British showjumping has enjoyed a fruitful history glittered with iconic venues like Olympia, Hickstead and Wembley, as well as events such as Horse of the Year Show, the Royal International and London International.
The first major show jumping competition held in England was at Olympia in 1907. Most of the competitors were members of the military and it became clear at this competition and in the subsequent years, that there was no uniformity of rules for the sport.
Judges marked purely on their opinions. A meeting was held in 1923 which led to the formation of the BSJA in 1925, now BS (British Showjumping). Following the implementation of rules, showjumping first appeared in the Olympic Games in 1900.
Showjumpers who became household names over the years include David Broome, Harvey Smith, John Whitaker and Nick Skelton. Wonder-horses including Milton, Ryan’s Son, Hello Sanctos and Foxhunter have also surely inspired many budding equestrians.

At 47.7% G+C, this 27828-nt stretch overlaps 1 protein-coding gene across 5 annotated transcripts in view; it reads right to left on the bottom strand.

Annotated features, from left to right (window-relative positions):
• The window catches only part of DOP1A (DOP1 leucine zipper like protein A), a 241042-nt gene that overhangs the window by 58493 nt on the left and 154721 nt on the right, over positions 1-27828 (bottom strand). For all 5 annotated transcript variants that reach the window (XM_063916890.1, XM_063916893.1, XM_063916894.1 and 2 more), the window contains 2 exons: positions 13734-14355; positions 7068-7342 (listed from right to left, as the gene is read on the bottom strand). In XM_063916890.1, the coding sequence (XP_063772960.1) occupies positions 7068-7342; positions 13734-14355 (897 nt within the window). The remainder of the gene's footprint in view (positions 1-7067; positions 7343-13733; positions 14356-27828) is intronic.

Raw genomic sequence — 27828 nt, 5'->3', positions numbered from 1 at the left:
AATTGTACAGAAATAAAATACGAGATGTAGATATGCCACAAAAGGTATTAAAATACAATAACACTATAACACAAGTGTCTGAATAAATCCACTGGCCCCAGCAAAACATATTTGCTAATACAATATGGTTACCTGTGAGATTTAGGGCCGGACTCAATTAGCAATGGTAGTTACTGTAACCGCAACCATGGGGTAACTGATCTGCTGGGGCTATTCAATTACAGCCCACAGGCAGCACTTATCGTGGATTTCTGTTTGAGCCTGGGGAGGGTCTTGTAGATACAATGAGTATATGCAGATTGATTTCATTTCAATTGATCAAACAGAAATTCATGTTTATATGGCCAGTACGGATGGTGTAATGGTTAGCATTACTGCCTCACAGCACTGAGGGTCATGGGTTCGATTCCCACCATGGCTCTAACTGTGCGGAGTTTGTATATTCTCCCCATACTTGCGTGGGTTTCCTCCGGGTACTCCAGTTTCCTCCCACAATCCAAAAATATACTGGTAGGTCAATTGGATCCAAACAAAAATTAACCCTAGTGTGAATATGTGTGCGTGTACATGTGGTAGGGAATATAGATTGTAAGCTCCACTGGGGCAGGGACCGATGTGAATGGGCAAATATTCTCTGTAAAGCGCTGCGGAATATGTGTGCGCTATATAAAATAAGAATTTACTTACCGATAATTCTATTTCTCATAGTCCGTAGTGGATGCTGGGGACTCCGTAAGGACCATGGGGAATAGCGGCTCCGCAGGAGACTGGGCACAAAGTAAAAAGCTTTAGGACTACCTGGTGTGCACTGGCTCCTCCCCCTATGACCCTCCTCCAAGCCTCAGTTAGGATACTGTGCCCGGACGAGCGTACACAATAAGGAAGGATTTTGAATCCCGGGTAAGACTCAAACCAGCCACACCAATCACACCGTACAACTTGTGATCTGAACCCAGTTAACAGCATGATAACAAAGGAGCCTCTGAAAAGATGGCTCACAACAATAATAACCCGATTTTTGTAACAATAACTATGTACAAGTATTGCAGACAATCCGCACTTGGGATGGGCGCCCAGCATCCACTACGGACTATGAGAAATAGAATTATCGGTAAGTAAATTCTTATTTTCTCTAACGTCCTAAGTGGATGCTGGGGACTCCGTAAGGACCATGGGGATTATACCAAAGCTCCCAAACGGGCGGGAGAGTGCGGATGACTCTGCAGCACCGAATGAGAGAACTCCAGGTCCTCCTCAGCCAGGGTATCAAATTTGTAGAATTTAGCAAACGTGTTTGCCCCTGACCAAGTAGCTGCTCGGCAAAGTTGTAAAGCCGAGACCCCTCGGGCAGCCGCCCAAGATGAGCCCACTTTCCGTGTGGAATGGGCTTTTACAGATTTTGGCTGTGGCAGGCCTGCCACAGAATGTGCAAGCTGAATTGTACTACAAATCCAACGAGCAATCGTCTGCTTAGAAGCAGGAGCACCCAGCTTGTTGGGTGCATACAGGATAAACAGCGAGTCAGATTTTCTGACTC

Successes at the highest level have also placed the sport front and centre in the minds of equestrians with Olympic gold for the 1952 team of Harry Llewellyn, Duggie Stewart and Wilf White being unforgettably replicated on home soil at Greenwich Park 60 years later by Nick Skelton, Scott Brash, Ben Maher and Peter Charles.
There were individual Olympian feats to savour as well, notably that of the mighty Stroller, a 14.2hh pony ridden to silver medal success by Marion Coakes at Mexico City 48 years ago; Ann Moore's 1972 silver with Psalm; Broome's two bronze (1960 and 1968) and one for Peter Robeson at the Tokyo 1964 Games.
Today, the sport continues to grow at all levels and appeals to a wide audience thanks to glamorous events such as the Longines Global Champions Series which takes in locations such as Miami Beach and Paris.